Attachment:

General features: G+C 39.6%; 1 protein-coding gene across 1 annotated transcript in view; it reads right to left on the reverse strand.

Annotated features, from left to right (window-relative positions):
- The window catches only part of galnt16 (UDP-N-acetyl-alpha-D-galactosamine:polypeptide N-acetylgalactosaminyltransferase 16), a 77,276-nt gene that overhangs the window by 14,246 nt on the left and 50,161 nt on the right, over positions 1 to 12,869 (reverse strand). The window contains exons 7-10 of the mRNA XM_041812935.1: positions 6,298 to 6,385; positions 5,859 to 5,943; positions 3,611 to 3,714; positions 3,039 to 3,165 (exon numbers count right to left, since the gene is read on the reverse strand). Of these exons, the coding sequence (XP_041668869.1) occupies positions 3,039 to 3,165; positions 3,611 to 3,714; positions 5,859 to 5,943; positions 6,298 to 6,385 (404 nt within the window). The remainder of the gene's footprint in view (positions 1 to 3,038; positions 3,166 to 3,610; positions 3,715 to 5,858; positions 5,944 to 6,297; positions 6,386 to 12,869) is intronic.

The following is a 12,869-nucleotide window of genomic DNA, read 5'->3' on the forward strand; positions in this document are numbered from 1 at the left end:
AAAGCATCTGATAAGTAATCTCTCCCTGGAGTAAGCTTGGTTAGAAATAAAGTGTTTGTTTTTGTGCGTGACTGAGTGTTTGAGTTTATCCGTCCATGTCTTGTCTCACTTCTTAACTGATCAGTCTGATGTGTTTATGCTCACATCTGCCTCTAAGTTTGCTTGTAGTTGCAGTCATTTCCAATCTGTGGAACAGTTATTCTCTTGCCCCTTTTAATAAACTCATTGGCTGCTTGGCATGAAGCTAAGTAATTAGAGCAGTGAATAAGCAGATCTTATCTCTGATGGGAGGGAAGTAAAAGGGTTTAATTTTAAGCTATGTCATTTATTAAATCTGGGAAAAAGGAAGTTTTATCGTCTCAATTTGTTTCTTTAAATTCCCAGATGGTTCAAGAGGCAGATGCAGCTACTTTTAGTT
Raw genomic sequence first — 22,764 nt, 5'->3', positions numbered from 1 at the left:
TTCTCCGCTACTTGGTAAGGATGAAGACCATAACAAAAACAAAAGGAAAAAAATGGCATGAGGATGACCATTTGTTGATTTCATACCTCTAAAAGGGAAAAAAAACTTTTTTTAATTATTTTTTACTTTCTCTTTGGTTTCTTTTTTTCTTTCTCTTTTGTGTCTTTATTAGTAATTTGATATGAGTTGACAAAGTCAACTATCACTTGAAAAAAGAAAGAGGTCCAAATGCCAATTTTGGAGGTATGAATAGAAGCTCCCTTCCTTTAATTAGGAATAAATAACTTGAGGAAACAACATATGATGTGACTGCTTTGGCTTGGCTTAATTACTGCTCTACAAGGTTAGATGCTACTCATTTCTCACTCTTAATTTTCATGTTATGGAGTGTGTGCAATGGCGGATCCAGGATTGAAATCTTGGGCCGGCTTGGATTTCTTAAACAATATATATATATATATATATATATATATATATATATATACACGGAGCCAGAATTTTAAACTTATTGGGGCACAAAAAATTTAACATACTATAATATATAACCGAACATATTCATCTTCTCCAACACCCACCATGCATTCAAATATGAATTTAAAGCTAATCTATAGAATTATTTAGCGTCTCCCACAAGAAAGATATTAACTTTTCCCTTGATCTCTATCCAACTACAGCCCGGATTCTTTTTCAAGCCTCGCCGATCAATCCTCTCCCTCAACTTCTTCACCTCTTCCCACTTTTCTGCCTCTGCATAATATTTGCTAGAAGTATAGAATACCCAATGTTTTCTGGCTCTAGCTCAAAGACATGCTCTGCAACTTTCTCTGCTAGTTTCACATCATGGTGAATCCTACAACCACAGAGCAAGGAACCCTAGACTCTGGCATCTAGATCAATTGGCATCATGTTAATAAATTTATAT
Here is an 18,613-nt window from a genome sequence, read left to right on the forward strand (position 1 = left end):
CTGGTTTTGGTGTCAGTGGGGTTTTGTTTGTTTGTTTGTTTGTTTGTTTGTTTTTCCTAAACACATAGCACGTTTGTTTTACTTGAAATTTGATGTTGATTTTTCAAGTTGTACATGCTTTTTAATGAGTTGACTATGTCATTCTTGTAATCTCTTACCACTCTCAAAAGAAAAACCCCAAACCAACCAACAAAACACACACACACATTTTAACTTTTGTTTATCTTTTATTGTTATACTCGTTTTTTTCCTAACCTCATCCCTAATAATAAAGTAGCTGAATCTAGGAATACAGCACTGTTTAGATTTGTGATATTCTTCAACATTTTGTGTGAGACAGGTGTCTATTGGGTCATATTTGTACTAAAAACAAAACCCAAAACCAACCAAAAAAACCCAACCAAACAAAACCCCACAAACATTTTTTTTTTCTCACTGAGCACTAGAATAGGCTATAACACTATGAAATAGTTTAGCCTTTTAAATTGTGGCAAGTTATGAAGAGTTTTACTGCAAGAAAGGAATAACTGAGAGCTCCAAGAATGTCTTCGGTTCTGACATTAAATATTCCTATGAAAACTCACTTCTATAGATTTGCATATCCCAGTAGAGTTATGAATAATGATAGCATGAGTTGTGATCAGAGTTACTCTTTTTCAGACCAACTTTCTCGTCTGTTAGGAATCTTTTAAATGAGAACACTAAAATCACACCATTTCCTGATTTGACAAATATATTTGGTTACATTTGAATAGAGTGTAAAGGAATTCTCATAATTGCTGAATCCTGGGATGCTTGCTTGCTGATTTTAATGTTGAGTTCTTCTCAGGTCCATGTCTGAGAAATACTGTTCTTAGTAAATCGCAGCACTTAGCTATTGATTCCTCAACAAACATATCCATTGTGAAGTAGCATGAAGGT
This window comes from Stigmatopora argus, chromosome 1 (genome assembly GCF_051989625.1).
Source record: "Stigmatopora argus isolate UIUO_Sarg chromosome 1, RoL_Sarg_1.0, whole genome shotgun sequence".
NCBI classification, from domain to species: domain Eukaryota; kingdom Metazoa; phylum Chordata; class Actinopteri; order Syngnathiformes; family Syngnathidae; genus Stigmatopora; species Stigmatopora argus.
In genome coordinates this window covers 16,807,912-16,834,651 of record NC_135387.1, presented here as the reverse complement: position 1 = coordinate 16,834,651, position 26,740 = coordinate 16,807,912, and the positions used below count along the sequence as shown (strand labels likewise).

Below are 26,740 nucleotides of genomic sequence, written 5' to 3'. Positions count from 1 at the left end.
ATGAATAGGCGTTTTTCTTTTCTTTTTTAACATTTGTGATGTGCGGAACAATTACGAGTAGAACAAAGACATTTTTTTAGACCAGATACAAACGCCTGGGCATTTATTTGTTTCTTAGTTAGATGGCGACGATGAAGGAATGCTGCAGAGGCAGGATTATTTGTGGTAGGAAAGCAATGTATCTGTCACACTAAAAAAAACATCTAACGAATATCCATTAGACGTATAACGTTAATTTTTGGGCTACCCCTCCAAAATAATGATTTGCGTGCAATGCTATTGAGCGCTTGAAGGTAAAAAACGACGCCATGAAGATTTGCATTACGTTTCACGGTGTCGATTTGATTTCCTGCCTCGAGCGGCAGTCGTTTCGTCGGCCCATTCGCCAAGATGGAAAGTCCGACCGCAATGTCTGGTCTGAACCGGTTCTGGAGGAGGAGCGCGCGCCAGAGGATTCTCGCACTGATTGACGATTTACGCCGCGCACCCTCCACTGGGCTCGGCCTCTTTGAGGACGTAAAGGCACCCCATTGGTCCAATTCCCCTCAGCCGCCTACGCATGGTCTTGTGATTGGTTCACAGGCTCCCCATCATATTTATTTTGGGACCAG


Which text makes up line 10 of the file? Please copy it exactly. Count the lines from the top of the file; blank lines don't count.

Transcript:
This window comes from Stigmatopora argus, chromosome 1 (genome assembly GCF_051989625.1).